The Amazonian Frontier: Urbanization, the Future of an Agrarian Alternative, and Environmental Challenges in Southern Para
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SubjectBiehl International Research Internship; Sewanee internships; Career & Leadership Development; University of the South; Southern Para, Brazil; Amazon rainforest; Urbanization frontier zone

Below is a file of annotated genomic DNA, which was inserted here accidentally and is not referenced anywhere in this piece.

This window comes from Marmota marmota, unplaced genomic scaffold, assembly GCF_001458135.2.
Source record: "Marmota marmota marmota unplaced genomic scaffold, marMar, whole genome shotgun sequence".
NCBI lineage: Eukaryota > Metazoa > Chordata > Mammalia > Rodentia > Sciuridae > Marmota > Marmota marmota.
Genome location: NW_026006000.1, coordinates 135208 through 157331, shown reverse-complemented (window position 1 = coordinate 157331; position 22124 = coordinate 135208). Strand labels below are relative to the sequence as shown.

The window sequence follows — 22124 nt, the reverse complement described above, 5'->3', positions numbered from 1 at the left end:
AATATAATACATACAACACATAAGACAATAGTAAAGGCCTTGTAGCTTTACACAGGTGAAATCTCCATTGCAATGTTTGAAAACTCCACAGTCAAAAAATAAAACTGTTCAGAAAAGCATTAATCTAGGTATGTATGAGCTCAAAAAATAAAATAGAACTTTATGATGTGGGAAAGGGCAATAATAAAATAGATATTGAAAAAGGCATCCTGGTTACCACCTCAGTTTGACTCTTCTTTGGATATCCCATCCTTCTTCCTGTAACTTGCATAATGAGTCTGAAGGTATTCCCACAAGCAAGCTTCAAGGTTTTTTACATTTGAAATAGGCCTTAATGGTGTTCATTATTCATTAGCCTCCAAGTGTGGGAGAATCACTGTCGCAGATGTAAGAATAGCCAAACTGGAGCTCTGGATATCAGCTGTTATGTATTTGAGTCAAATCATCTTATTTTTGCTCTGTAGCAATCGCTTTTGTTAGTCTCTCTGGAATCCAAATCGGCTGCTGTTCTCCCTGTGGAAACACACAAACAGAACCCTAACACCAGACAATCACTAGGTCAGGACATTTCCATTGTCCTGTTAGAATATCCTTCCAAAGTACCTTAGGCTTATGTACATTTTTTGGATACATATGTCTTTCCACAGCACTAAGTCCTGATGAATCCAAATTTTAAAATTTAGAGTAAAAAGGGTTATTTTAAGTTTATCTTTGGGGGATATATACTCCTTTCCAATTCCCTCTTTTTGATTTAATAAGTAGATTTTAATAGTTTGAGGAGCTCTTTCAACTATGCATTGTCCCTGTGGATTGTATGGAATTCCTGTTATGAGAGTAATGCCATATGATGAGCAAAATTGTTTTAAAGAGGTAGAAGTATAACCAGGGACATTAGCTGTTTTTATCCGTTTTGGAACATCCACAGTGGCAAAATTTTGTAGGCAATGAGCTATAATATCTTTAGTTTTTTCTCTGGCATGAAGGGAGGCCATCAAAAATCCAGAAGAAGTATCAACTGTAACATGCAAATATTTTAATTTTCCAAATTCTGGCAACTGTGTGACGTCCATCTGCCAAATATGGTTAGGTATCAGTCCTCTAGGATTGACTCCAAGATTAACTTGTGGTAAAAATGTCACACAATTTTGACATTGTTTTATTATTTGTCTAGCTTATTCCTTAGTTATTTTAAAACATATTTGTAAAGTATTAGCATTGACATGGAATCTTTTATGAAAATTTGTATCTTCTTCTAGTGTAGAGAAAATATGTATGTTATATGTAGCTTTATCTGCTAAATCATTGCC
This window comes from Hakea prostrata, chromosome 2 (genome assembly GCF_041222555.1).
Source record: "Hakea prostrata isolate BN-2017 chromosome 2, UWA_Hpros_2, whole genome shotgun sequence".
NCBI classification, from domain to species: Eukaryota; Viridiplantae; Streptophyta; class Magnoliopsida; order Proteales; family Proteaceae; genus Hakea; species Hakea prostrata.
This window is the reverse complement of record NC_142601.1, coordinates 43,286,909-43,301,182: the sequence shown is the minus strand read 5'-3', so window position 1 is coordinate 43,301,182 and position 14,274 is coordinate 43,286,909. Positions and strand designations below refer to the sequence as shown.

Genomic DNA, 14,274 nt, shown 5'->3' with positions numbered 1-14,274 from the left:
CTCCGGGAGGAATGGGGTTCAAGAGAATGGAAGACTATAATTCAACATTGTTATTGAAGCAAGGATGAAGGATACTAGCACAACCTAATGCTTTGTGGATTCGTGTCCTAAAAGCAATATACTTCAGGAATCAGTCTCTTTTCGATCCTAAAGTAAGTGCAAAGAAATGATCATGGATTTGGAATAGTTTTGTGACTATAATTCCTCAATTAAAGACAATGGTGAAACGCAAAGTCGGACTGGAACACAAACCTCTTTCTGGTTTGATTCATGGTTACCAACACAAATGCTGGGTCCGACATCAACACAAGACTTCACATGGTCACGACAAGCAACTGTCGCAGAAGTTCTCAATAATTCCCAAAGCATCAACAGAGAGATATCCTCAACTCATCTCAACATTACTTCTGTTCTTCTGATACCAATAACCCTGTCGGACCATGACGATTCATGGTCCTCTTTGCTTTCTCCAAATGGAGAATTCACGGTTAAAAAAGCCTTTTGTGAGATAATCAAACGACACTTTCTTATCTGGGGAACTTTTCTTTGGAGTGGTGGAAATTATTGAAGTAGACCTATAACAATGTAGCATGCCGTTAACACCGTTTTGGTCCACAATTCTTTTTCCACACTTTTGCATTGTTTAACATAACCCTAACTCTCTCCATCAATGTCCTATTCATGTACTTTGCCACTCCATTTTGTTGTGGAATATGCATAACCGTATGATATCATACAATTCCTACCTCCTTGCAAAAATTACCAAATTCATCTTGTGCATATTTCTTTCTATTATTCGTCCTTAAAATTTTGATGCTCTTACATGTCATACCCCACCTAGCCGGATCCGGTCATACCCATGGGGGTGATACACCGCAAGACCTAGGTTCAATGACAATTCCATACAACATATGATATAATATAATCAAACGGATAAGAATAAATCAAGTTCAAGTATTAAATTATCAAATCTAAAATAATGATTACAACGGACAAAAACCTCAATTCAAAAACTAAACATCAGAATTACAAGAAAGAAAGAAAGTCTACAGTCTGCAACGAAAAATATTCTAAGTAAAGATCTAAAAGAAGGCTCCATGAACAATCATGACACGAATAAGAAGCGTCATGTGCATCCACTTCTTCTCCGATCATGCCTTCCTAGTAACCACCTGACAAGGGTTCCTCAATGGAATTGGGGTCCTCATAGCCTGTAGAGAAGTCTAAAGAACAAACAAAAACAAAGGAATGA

AbstractThe Amazon of popular imagination and media projections is a pristine rainforest undergoing a uniform deforestation process spreading from its accessible edges. Actual environmental change in the Amazon, however, is connected with spatial patterns of human settlement and the nature of these settlements. Few studies have made note of the phenomenon of Amazonian urbanization, and those that have note that the transformation is a driving factor in the environmental change and damage occurring in the region. Southern Para is a rapidly urbanizing frontier zone that has been settled by non-indigenous peoples only since the mid-1960s ; in the environs of my study site-- Parauapebas--significant settlement dates only to 1990. However, urbanization and its twin process of land consolidation have been strongly contested in Southern Para: rural people’s movements, primarily the Movement of Landless Rural Workers (MST), have fought for the establishment and support of agrarian communities. Rural people possess knowledge and have values that offer possibility for strong environmental ethics and sustainable practices, but they also face economic challenges that contribute to land deterioration. As the MST settlement of Palmares 2 urbanizes, visions of community development must adjust to acknowledge a non-farming population, as well as remain committed to the maintenance of rural homesteading. My research probed the future of rural communities in the context of an urbanizing and politically hostile environment, particularly given the development situation in the region. I sought to understand what knowledge, culture, and possibility for environmental protection will be lost if rural communities fail to sustain support for familiar agriculture and are superseded by an urban economy.
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